Wells Fargo & Co. (NYSE: WFC ), the first of the big U.S. banks to step into the earnings spotlight this go around, is scheduled to report its fourth-quarter and full-year results Friday, January 11, before the markets open.
Investors will be looking for Wells Fargo to add to its 11 consecutive quarters of profit growth, despite the uncertainty surrounding the fiscal cliff that plagued the most recent quarter.
Analysts on average predict that Wells Fargo will report revenue for the quarter that rose more than three percent year-over-year to $21.29 billion. However, per-share earnings are expected to come to $0.89, which would be about 18 percent higher than in the same quarter of last year. That consensus earnings estimate is the same as it was 60 days ago. But analysts have underestimated earnings per share ( EPS ) in all but one of the past seven quarters. The third-quarter EPS of $0.88 beat the consensus estimate by a penny.
Wells Fargo attributed the record third-quarter earnings to the boom in its mortgage lending business, which it said would likely last a few more quarters. But revenue came in below projections as the net interest margins shrank. The share price rose marginally in the week following the third-quarter report.
The analysts' consensus full-year forecast calls for $3.34 per share earnings on revenue of $85.68 billion. That would be up from $2.82 per share and $80.95 billion in the previous year. That consensus EPS estimate has slipped in the past 60 days from $3.35.
Wells Fargo & Company is the second largest bank in the United States in deposits and the largest money center bank by market capitalization, which is nearly $184 billion. It has about 9,000 locations in 35 countries. This S&P 500 component was founded in 1852 and is headquartered in San Francisco. John Stumpf has been the chief executive since June 2007 and chairman since January 2010.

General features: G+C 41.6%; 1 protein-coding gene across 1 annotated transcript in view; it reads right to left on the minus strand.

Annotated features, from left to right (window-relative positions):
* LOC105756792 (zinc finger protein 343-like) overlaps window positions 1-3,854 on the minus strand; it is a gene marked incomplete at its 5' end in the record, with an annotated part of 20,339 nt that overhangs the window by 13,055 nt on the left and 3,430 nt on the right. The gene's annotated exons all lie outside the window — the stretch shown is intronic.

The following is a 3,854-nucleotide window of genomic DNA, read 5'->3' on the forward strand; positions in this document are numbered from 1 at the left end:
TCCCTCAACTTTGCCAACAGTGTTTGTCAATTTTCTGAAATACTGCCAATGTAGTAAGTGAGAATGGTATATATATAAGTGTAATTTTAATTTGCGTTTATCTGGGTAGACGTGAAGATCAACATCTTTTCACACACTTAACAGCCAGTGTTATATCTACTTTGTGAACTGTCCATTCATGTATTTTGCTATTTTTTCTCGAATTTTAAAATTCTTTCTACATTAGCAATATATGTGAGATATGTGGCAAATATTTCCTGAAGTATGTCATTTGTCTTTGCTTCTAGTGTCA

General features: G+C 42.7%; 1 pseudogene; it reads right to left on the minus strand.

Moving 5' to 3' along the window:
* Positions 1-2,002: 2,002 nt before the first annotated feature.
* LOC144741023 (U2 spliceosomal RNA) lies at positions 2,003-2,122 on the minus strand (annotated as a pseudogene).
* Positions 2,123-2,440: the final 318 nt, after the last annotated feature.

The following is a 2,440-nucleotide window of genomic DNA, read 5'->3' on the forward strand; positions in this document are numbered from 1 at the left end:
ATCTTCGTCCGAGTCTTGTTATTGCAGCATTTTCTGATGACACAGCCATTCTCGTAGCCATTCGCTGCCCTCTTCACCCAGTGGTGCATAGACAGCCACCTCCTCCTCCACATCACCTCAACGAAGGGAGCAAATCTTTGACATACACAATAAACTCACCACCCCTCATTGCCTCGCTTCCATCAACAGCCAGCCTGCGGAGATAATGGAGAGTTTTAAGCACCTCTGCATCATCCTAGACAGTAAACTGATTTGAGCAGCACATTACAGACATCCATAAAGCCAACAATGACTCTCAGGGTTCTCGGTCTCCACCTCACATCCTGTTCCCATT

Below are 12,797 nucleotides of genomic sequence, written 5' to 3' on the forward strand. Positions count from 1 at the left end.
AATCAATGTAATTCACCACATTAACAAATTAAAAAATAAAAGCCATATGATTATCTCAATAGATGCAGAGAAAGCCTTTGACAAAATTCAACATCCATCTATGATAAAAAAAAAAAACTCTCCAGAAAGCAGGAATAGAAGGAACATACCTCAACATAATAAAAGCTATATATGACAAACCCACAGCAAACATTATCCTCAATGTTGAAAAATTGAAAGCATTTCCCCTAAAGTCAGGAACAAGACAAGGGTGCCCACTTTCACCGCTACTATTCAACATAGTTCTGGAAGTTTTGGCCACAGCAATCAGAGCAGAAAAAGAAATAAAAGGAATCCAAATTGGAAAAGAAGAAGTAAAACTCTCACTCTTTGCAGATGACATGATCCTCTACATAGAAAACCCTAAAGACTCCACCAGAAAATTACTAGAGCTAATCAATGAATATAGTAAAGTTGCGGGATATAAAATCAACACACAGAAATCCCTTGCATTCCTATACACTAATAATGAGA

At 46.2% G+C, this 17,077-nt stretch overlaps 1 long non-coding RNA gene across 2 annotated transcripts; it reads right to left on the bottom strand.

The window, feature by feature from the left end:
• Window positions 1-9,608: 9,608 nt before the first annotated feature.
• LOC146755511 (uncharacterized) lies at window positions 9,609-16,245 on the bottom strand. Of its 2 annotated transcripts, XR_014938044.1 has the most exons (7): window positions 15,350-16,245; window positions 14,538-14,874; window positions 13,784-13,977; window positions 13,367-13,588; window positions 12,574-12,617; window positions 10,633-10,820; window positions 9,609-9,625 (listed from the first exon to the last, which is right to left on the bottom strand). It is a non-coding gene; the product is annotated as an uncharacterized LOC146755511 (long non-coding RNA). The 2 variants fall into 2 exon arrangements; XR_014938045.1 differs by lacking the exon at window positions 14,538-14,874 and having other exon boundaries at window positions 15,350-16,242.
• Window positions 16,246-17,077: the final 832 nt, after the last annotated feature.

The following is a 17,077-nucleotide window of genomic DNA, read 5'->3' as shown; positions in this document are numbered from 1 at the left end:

Competitors include Bank of America (NYSE: BAC ), Citigroup (NYSE: C ) and J.P. Morgan Chase (NYSE: JPM ). All three are scheduled to report their four-quarter results next week. Analysts predict the latter two will post strong results, while Bank of America is expected to report smaller EPS and revenue relative to the previous year.
During the three months that ended in December, Wells Fargo elected a new board member, launched a new online Business Credit Center for small business owners, increased its share buyback program and approved a record amount in SBA loans.
Wells Fargo's long-term EPS growth forecast is about nine percent, and the price-to-earnings (P/E) ratio is less than the industry average. The operating margin is greater than the industry average, and the return on equity is better than those of the competitors mentioned above. The number of shares sold short represents less than one percent of the float. The short interest has been dwindling since October.
Of the 36 analysts surveyed by Thomson/First Call who follow the stock, 21 recommend buying shares and only one recommends selling. The analysts believe the stock has some room to run as their mean price target represents about 10 percent potential upside. That target price is a level the stock has not seen since 2008.
Shares have traded mostly between $32 and $36 since March. However, the share price is more than 18 percent higher than a year ago. It is about four percent above both the 50-day and 200-day moving averages. Over the past six months, the stock has underperformed the competitors mentioned previously, as well as the S&P 500.
Bullish: Investors interested in exchange traded funds invested in Wells Fargo might want to consider the following trades:
iShares S&P Global Financials (NYSE: IXG ) is more than 29 percent higher than a year ago. iShares Dow Jones U.S. Financial Sector (NYSE: IYF ) is almost 25 percent higher than a year ago. iShares Russell 1000 Value Index (NYSE: IWD ) is about 15 percent higher than a year ago.
Bearish: Traders may prefer to consider these alternative positions in the same industry:
Bank of America (NYSE: BAC ) is up about 91 percent in the past year. Citigroup (NYSE: C ) is up about 46 percent in the past year. J.P. Morgan (NYSE: JPM ) is up almost 29 percent in the past year. (c) 2013 Benzinga.com. Benzinga does not provide investment advice. All rights reserved.
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